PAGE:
OnePlus will start prompting users to opt out of data collection
OnePlus will give users the option to opt out of data collection when setting up an OxygenOS phone for the first time by the end of October.
As it has a tendency to do every now and then, OnePlus found itself in hot water earlier this week when users were reminded as to just how much personal data OnePlus smartphones were collecting and sending back to the company. Essentially, the operating system on OnePlus devices (OxygenOS) has a “user experience program” that users are automatically entered into.
The goal of the program is to collect data from phones so that OnePlus can then analyze it and then provide better customer service as a result, and while there was your typical stuff such as which apps were being installed on phones, how they’re being used, etc., OnePlus was also collecting IMEI numbers, Wi-Fi network information, MAC addresses, and telephone numbers.
OnePlus responded to us shortly after people started raising a fuss, and while this helped to clear some things up, the company co-founder, Carl Pei, has since issued a more formal response in the form of a blog post on OnePlus’s forums.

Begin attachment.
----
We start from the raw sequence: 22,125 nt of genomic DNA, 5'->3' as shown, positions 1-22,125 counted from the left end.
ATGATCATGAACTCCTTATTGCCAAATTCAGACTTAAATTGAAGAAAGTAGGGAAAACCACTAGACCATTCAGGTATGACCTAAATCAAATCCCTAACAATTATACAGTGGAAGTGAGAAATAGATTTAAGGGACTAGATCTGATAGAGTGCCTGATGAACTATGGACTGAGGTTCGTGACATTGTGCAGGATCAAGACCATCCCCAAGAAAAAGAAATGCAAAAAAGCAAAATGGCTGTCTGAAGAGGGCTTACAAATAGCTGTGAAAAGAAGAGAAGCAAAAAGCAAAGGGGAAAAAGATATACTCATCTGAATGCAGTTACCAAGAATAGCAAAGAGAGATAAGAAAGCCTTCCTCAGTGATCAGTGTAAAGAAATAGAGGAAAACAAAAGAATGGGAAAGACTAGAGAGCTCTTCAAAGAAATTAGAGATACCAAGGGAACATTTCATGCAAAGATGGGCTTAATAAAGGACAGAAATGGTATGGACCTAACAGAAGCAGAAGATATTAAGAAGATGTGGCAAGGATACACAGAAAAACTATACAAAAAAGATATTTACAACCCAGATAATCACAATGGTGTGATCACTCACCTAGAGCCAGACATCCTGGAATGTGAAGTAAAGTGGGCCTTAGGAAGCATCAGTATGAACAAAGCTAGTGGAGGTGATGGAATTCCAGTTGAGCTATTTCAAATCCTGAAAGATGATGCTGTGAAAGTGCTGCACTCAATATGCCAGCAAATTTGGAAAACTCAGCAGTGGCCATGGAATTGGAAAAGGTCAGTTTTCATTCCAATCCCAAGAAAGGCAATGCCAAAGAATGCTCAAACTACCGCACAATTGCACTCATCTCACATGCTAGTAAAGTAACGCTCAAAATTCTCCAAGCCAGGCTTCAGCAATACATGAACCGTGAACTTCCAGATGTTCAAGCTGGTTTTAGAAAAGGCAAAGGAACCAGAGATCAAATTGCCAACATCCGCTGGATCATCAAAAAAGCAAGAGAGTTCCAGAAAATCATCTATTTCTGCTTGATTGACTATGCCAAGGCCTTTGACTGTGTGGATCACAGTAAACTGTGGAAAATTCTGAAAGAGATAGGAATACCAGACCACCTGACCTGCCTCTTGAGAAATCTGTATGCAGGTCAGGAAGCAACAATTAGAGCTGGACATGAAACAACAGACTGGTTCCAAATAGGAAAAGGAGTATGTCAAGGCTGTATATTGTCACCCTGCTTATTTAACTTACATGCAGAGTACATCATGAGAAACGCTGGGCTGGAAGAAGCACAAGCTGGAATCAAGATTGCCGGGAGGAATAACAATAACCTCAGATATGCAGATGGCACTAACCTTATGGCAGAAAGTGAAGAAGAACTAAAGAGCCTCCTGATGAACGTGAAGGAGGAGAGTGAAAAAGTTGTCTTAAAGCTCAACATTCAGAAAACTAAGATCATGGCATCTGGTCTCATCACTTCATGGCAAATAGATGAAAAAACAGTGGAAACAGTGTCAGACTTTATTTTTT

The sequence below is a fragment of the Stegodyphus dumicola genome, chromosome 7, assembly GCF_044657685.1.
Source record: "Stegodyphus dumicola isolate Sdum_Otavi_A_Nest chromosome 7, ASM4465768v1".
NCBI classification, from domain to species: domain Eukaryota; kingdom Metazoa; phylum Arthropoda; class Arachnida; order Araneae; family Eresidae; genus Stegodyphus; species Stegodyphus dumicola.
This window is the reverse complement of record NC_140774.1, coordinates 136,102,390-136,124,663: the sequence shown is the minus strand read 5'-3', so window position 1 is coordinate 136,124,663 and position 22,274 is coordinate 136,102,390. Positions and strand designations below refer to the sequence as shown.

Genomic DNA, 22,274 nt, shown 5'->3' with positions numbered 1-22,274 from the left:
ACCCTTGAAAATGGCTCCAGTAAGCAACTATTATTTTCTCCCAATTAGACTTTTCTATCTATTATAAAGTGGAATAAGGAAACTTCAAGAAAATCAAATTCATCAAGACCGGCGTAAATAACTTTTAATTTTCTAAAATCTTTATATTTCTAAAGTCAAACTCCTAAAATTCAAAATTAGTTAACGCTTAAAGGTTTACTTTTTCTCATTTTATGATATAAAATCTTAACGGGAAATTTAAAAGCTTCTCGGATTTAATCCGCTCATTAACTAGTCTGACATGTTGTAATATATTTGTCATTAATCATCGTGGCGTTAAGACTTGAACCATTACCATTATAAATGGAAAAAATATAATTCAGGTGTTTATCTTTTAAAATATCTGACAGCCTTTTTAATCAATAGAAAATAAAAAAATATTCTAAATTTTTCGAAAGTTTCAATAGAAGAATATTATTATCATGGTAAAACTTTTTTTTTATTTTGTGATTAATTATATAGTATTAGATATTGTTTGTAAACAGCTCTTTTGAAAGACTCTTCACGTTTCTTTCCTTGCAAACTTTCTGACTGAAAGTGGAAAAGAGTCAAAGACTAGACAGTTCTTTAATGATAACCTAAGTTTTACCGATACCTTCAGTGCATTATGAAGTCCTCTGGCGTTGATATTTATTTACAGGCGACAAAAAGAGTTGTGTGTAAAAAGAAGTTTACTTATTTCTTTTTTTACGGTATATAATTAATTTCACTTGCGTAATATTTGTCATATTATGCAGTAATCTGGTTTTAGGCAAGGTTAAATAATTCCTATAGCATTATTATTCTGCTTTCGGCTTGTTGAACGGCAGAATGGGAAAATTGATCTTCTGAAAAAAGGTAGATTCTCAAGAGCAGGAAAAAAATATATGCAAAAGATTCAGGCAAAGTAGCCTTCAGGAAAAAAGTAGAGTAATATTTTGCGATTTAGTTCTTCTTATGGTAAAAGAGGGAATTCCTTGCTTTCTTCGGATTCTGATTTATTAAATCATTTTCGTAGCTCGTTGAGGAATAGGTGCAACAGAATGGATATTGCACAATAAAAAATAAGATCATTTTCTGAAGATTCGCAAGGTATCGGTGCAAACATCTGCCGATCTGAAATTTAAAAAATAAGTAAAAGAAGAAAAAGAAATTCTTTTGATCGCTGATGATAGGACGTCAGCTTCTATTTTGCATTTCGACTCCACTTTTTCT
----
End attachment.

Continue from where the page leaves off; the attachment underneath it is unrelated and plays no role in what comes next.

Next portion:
By the end of the month, customers will be able to opt out of data collection from day one.
Pei starts out by reiterating a number of times just how much OnePlus values its customers’ personal information, and he reminds everyone that you can choose to opt out of the company’s data collection practices by going to Settings -> Advanced -> Join user experience program. This reminder is nice, but it’s not readily apparent that you can do this without a proper explanation first.
Thankfully, by the end of October, OnePlus will be adding a new prompt when setting up an OxygenOS device for the first time that will give customers the option of opting in or out of the program right out of the box.
Although this is something that should have been made available in the first place, it is a step in the right direction. Pei doesn’t outline why OnePlus was collecting MAC addresses, Wi-Fi networks, and other info to begin with, but I wouldn’t hold your breath for a proper explanation on that anytime soon.
OnePlus responds to OxygenOS data collection concerns